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Rick Shapiro
Rick Shapiro
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The Texting-and-Driving Ad Every Parent Should Show Their Teenager

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If a picture is worth a thousand words, this one-and-a-half minute commercial by car manufacturer Volkswagen is worth a million. The ad, called “Eyes on the Road”, left me speechless and is hands down the most effective warning against texting-and-driving I have ever seen.

Volkswagen equipped a Hong Kong movie theater with a location-based broadcaster that could send a text message to everyone in the theater simultaneously. As unsuspecting teenagers waited for their movie to start, they saw instead a large-screen version of the view from behind a steering wheel (of a Volkswagen of course).

Their looks of perplexity were interrupted by a text message…to everyone in the theater. The eager teens reached for the phones that lit the theater like lightning bugs on a dark night. As they looked down from the virtual behind-the-wheel view to read the message – well, just watch the video.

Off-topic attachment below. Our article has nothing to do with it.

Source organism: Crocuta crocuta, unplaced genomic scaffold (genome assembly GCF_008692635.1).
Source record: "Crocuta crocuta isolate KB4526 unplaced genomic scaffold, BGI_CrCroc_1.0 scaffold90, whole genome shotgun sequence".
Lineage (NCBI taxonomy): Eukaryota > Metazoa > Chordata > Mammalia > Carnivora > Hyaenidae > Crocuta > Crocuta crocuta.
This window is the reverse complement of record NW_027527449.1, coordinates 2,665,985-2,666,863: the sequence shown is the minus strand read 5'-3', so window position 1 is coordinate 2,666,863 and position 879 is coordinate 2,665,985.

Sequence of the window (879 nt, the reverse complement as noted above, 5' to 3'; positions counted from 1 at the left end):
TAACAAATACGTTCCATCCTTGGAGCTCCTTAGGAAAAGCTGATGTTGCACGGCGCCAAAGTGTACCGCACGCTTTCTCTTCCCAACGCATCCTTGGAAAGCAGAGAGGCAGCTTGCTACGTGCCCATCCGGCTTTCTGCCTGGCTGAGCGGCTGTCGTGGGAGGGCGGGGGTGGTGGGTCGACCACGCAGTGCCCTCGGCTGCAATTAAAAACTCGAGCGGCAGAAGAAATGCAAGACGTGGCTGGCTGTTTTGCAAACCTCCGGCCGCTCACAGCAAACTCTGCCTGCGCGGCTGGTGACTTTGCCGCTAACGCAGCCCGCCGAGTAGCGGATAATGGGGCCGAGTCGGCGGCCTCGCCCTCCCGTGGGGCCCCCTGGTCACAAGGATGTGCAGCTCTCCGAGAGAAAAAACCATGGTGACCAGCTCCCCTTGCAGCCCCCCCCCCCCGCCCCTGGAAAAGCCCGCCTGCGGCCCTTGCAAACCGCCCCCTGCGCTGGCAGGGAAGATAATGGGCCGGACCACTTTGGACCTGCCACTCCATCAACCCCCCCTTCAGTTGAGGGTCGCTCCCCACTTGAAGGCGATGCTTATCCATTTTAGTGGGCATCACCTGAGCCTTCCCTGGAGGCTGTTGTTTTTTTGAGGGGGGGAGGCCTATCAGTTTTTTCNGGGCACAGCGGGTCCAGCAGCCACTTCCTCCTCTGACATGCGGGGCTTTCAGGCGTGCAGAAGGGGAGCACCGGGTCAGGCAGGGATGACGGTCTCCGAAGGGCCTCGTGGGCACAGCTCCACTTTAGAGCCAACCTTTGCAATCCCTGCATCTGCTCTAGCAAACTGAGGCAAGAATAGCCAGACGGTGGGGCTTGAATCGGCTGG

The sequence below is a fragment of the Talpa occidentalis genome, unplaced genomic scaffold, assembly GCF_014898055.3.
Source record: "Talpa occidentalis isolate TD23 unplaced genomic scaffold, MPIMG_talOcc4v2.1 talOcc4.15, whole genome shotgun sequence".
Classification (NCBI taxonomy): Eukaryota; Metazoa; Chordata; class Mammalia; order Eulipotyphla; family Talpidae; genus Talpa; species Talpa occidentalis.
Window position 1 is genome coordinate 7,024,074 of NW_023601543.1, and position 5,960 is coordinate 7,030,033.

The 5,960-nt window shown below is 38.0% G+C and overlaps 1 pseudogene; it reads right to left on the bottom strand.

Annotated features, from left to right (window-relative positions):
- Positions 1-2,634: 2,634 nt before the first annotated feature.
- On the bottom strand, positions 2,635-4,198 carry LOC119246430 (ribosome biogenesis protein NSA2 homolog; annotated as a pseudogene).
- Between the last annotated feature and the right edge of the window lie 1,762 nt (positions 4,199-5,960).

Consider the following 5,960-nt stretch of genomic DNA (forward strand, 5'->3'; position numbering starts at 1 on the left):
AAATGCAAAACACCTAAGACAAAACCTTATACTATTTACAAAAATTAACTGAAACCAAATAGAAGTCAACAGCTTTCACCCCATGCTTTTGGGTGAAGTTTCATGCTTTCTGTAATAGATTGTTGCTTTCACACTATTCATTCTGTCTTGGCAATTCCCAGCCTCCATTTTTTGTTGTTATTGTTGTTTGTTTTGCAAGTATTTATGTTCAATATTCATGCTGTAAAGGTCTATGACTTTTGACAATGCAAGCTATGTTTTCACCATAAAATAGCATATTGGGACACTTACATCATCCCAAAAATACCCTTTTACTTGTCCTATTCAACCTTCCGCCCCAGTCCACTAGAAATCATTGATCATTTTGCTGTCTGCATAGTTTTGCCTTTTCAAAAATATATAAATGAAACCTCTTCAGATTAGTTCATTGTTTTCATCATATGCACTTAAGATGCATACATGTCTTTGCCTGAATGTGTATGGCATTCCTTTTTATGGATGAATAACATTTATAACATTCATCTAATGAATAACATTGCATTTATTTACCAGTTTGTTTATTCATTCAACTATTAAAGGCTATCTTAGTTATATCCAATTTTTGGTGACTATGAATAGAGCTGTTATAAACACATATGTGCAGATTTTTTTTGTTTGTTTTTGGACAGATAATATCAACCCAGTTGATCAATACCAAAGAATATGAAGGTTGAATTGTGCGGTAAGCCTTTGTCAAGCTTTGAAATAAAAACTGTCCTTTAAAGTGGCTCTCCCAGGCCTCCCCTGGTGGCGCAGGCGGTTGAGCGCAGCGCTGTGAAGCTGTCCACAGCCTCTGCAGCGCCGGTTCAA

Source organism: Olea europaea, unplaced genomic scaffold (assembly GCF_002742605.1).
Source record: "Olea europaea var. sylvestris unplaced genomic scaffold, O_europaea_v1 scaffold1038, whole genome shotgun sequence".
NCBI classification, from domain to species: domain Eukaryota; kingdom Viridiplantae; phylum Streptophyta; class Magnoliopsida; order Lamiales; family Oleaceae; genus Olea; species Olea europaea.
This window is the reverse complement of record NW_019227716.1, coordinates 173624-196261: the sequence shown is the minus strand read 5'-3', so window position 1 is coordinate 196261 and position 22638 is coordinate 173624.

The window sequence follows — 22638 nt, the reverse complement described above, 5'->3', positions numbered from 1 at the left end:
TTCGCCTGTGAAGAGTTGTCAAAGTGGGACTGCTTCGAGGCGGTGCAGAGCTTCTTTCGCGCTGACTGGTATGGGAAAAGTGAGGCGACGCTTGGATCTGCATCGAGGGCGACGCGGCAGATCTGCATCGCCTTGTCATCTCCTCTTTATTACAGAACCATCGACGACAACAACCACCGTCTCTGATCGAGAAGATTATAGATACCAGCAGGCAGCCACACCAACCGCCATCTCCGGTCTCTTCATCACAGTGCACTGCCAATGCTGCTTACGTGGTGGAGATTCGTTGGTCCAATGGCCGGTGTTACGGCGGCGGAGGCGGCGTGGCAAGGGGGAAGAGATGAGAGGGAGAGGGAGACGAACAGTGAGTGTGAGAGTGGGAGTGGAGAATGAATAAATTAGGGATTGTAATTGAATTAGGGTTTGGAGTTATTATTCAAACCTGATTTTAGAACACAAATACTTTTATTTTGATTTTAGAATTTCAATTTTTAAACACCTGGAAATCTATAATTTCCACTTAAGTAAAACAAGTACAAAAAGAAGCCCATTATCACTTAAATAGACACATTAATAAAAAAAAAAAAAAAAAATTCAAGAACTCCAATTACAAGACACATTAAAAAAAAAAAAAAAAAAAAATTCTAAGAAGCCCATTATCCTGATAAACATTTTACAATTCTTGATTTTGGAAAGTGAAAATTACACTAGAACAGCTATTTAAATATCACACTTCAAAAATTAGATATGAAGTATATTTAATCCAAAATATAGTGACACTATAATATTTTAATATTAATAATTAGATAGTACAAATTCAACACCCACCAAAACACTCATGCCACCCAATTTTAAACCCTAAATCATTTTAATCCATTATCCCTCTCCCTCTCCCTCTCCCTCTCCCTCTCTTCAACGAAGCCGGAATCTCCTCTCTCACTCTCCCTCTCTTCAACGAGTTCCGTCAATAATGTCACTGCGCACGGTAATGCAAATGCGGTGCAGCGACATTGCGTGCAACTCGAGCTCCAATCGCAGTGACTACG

The National Highway Traffic Safety Administration launched a series of distracted driving PSAs for April’s National Distracted Driving Awareness Month. They are accurate, graphic depictions of what it looks like for a driver to be texting one second, and hit by a semi the next. I understand the NHTSA’s urgency to curb this growing epidemic. Our firm gave a presentation to high school students about about texting and distracted driving and we have seen how one impulsive decision can alter a person’s trajectory for life. The NHTSA ads were an exceptional effort by an agency battling a serious public safety concern, but in my opinion the Volkswagen ad is much more effective.

Teenagers never think they will be the ones in the wreck. Sure, texting and driving kills, but it won’t killthem. Volkswagen’s use of high-tech messaging put the moviegoers in the driver’s seat.  Although we aren’t in the theater with them, we are privy to their reactions – a hundred stunned, scared faces still grasping their cell phones in bewilderment – as they make the connection: “That could have been me.”

And that’s the message we’re trying to convey as parents, isn’t it? It could be you. Statistically, it’s likely to be you. I don’t want it to be you, and you don’t either.